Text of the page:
Congress, Obama Ready to Change Medicare
Entitlement reform, long resisted, will be part of the high-stakes fiscal cliff debate.
Here is one big surprise following President Obama's win over Republican nominee Mitt Romney: Medicare will play a central role in talks aimed at settling tax and spending issues before the U.S. plunges over the fiscal cliff.
Democrats have been mostly united in wanting to spare the program, which offers health care and drug coverage to older Americans. At the same time, Republicans have been reluctant to consider Obama's effort to raise tax rates for high earners.
So putting Medicare on the table, which the Obama administration has quietly done, means the sacred cows from both parties will be in play. That's a strong signal that Congress and the White House are serious about negotiating a grand bargain, if not in the lame-duck session now under way, then in the early months of the new session that gets started in January.
Even if they're not part of a deal on the fiscal cliff, Medicare changes are coming. Delay will only put off the inevitable and add billions to costs. Program costs, already a big driver of federal spending, will continue to grow for years, from $519 billion in 2010 to $929 billion in 2020, and from 3.6% of GDP in 2010 to 5.1% of the economy in 2030. The number of beneficiaries will reach 80 million, from 47 million now, and the number of workers paying into the system will fall.
Here's what to expect when a Medicare deal is reached:
A pushed-back age for enrollment, to 67 from 65. This change won't apply to folks who are close to retirement -- most likely those who are 55 and older. It will phased in for others. At the end of the phase-in, the eligibility ages for Social Security and Medicare will match.
More means testing. Those with incomes over $85,000 -- twice that for couples -- already pay higher premiums for doctor coverage and the prescription drug program, and they'll probably be on the hook for even bigger payments. The new charges will be for new participants as well as for those who are already enrolled. It is possible, but not likely, that Congress will set a lower income for the higher costs to kick in rather than raise rates for those above the current limit.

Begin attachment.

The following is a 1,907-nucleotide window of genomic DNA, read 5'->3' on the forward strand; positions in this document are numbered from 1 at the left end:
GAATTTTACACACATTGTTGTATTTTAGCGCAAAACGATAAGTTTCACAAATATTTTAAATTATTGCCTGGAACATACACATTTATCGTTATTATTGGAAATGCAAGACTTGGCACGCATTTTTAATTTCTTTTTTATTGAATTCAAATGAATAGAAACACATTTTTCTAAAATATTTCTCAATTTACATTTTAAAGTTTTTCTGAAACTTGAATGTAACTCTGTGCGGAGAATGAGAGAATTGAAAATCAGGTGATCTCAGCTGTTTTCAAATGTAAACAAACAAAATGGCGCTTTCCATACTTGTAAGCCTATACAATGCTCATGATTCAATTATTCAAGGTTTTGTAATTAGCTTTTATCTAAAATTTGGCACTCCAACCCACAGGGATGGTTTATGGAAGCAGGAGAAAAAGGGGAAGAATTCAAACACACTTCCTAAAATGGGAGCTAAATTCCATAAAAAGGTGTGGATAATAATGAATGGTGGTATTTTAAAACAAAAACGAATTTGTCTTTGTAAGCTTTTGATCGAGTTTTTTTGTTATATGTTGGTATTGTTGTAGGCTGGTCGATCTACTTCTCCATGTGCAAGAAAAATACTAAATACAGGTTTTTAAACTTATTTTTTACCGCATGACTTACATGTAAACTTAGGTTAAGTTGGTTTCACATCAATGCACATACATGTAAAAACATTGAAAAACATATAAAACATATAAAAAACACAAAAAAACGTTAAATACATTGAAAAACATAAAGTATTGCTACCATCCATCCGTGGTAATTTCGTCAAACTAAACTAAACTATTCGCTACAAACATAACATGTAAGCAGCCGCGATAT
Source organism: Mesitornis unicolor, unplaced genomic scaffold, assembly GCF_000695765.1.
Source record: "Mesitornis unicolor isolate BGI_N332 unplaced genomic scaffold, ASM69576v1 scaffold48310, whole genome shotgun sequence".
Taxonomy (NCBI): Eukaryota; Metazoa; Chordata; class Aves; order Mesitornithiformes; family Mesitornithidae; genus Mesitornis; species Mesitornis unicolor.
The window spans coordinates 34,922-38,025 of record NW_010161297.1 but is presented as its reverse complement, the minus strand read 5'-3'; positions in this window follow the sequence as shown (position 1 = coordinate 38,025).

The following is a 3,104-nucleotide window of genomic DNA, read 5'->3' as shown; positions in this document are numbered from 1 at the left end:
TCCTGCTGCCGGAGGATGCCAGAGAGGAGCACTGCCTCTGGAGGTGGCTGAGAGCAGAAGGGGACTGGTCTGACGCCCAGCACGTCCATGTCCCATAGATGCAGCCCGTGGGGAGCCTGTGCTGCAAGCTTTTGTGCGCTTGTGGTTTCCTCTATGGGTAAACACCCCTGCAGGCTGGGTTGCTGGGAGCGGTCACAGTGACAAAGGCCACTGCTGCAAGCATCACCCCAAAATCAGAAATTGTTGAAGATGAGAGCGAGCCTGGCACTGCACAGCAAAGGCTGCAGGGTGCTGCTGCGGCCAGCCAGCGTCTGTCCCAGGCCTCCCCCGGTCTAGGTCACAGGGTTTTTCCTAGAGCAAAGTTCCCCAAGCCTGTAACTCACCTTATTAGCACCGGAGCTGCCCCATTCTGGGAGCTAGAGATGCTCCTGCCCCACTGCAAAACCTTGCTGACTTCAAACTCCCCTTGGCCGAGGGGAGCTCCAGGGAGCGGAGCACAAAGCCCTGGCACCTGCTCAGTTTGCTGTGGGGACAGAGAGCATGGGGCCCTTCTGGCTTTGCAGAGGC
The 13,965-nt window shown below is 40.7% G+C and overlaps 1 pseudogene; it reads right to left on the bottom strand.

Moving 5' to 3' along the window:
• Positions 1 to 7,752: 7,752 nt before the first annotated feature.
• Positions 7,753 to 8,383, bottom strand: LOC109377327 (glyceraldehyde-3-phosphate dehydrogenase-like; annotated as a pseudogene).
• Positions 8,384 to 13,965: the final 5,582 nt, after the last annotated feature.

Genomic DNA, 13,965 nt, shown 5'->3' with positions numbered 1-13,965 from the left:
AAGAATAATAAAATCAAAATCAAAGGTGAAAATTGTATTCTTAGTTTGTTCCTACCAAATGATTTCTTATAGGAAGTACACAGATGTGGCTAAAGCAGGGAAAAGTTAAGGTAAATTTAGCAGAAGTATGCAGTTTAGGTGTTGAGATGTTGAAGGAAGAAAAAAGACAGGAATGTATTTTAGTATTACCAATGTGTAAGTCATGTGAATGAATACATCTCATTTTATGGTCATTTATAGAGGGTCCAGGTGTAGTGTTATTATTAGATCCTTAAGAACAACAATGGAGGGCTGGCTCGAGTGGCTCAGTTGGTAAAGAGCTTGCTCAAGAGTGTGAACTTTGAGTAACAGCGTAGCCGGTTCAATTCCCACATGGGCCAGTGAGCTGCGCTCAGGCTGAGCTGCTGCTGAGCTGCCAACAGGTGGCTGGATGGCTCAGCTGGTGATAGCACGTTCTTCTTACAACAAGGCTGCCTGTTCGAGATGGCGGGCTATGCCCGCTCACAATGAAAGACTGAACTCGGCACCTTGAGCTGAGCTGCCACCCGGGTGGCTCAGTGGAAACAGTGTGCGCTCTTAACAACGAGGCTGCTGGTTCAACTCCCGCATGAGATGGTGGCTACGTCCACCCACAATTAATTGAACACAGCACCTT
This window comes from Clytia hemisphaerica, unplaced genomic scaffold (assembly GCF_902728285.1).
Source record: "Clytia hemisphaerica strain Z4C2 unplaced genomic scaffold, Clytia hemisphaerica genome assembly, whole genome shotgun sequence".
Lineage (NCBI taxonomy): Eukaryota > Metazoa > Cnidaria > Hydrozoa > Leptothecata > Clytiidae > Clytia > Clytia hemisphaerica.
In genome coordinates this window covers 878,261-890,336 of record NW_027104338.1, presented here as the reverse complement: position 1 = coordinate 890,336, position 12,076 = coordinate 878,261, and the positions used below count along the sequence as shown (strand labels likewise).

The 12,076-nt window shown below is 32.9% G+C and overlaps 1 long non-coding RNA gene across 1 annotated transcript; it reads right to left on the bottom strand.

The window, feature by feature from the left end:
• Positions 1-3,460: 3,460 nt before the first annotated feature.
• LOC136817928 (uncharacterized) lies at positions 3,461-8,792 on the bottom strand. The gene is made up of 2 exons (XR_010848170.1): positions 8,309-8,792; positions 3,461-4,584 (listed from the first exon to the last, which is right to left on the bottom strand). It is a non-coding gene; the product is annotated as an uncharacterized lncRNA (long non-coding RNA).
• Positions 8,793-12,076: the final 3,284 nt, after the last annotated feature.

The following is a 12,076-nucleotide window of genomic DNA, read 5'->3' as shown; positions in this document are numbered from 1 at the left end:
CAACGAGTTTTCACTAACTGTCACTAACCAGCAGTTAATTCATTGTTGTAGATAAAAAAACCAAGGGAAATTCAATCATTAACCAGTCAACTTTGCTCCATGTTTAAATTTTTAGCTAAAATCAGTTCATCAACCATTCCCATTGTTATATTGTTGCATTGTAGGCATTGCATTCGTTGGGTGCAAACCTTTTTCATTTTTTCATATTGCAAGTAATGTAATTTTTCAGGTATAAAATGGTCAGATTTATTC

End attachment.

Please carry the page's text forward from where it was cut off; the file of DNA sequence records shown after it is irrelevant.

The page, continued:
Perhaps a higher copayment, meant to encourage shopping around for care.
Requiring drug makers to offer bigger discounts for prescription medications. The government could save $137 billion over 10 years if Medicare got the same markdown that the manufacturers give to Medicaid, which pays for health care for people with low incomes.
The formula for paying physicians will be changed to prevent cuts in service by doctors who threaten to stop seeing Medicare patients. The fix isn't likely to be permanent, but it will be long enough to prevent the year-to-year uncertainty that comes with short-term attempts to address the problem.
And here's one thing that won't happen: Vouchers that will allow participants to choose their own coverage. That Republican-backed trial balloon deflated quickly once Obama won a second term.
The timing is right for a big deal on the fiscal cliff, with Medicare, higher taxes and other high-risk items on the table. Making difficult decisions now gives both sides plenty of time before the next elections in 2014.
But the Medicare window won't be open long. If no agreement is reached in 2013, the next best change will come in 2017, when a new president comes to power. By then, of course, the system's finances would be even more out of whack than they are now.